All in all, my social network contacts, other methods of finding business such as word of mouth circulating from prior clients and social networks again, etc. are helping me far more than mere search engine listings, even those on Google, the primary search engine on the face of the planet. Well, Baidu, biggest search engine in Asia, will assume greater importance over the years, as the Japanese Internet (whatever it will be called) assumes greater prominence. Whether or not it will take over from the European Internet based in Switzerland, I do not know.
Nobody knows about this in depth just yet. I am thinking, it will be wiser for me here in Washington State to jump on Asia’s Net as soon as it becomes necessary for me to do so. I use Comcast cable services where I live, and at work too, and it is a good, working secure service with fabulous uptime. I use an adequate anti-virus, and even Neo-Nazis haven’t been able to slow me down. I have no problems with interruptions in service, whatsoever. Every such problem, such as an occasional virus, Trojan or heuristics issues, I have the needed equipment to tackle, I have everything backed up, etc. I use flash drives, external drives, the Internet free backup services, extra copies of all my work…the possibilities for protection are endless. I have three different firewalls running on my main machines. More protection than Fort Knox, the Mafia, Russia, whoever hasn’t been able to crack my equipment.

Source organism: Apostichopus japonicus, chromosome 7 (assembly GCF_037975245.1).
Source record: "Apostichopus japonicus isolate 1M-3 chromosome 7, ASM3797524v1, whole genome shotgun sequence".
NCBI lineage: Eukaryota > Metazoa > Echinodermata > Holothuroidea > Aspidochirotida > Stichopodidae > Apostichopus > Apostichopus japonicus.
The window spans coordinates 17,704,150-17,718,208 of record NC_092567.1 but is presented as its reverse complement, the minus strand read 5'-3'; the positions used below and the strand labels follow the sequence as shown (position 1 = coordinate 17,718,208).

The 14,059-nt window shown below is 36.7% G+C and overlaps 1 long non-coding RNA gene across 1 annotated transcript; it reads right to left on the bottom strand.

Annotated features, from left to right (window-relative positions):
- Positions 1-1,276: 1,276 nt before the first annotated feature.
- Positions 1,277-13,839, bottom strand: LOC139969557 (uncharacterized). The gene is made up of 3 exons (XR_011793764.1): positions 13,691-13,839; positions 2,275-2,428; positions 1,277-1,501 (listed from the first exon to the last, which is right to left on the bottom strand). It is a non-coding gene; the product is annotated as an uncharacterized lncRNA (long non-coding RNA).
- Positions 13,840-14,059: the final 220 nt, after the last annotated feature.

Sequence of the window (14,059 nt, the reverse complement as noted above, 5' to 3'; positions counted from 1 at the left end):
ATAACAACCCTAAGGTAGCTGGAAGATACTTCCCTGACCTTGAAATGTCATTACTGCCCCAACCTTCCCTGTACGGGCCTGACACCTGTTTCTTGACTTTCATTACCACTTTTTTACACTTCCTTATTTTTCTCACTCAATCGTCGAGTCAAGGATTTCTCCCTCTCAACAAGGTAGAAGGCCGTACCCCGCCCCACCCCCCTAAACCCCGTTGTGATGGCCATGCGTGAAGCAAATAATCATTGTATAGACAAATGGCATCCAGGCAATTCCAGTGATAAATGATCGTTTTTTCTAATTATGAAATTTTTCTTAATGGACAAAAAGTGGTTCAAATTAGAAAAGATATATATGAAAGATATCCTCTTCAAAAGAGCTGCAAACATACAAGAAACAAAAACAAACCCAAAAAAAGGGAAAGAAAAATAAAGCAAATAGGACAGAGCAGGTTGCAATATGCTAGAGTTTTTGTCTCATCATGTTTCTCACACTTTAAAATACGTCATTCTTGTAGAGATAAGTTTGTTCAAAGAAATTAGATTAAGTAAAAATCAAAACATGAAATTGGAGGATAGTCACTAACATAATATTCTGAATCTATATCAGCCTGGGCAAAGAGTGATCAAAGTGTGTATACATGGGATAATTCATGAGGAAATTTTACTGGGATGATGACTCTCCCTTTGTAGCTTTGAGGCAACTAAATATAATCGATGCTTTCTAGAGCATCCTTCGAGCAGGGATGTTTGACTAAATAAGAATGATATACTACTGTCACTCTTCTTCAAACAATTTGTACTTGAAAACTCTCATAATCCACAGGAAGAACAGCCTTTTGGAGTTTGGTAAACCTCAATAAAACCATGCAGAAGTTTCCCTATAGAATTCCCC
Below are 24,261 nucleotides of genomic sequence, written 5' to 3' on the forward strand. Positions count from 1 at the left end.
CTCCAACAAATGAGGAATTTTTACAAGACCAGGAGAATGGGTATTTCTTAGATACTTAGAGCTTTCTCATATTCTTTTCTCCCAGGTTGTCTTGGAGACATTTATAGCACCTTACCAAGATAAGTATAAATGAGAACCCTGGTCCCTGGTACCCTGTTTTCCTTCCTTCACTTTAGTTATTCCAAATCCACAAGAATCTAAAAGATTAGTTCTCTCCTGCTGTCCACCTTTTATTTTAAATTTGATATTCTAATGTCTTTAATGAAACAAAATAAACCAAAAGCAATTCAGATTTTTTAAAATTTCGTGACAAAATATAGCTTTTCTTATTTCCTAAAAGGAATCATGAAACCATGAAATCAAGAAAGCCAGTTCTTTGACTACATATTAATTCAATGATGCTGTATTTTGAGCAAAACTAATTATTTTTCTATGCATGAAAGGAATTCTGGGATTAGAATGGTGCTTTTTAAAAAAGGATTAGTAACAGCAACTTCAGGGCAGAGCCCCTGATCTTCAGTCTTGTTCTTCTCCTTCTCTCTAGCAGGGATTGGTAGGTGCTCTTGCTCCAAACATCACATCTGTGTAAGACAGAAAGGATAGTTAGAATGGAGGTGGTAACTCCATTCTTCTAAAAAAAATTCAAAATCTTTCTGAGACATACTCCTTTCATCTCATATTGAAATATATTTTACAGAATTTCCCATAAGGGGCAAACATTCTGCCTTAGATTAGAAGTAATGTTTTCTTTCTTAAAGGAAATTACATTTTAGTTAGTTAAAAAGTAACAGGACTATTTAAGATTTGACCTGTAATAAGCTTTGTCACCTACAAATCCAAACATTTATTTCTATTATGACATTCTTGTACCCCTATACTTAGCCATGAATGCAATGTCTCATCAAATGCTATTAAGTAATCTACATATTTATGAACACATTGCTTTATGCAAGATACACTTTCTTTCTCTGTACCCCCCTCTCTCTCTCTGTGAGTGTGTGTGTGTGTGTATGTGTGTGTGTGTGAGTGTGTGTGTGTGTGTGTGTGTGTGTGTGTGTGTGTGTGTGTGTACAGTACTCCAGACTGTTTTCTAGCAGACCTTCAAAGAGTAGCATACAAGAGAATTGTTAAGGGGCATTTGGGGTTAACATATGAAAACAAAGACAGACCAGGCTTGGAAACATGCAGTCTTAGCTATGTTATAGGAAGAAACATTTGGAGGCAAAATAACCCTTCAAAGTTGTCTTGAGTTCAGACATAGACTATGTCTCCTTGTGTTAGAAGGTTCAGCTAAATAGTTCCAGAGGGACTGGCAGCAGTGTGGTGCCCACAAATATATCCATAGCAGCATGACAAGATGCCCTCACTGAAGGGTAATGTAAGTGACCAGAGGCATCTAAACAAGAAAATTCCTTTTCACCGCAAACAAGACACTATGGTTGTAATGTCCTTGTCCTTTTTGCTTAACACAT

So…I’m still a book ghostwriter on Google. Back when my business was running well, my website had a topmost net worth of $50,000+ USD. It gradually, due to the Google Penguin Panda stuff problems and refiguring, went down to $35,000. And due to my streamlining things and recreating my website schemas, it finally dropped down all the way to only $5,000 or less in worth. Over time, due to my coming back up to snuff, using word of mouth, website revisions, linking revisions, and social network strategies involving more listings and getting my own books published and out, after years of not having any of my own published books available…our main Ghost Writer, Inc. website is now up to a value of $10,000 for the URL alone.
Strategically, that makes more sense than it having been worth even $35,000 before. The website is slowly going obsolete on the Internet as a major business method, being replaced by social networks and business sites that list your business instead of you needing to run a website or sites. I used to have a dozen linked websites; now I only have three. Two of them are my main business sites, one a regular WordPress site and the other a blog site on WordPress as well. I miss having total control, but it is working for my and the business. Which entails sending book and other ghostwriting and editing work out to various people on my list. I started in 2003 as a simple book ghostwriter on Google, and I branched out from there to over 5,000 people I can now contact and give work assignments to, who pay me 15% out of whatever they make. I’m no millionaire, but I’m making a comfortable living.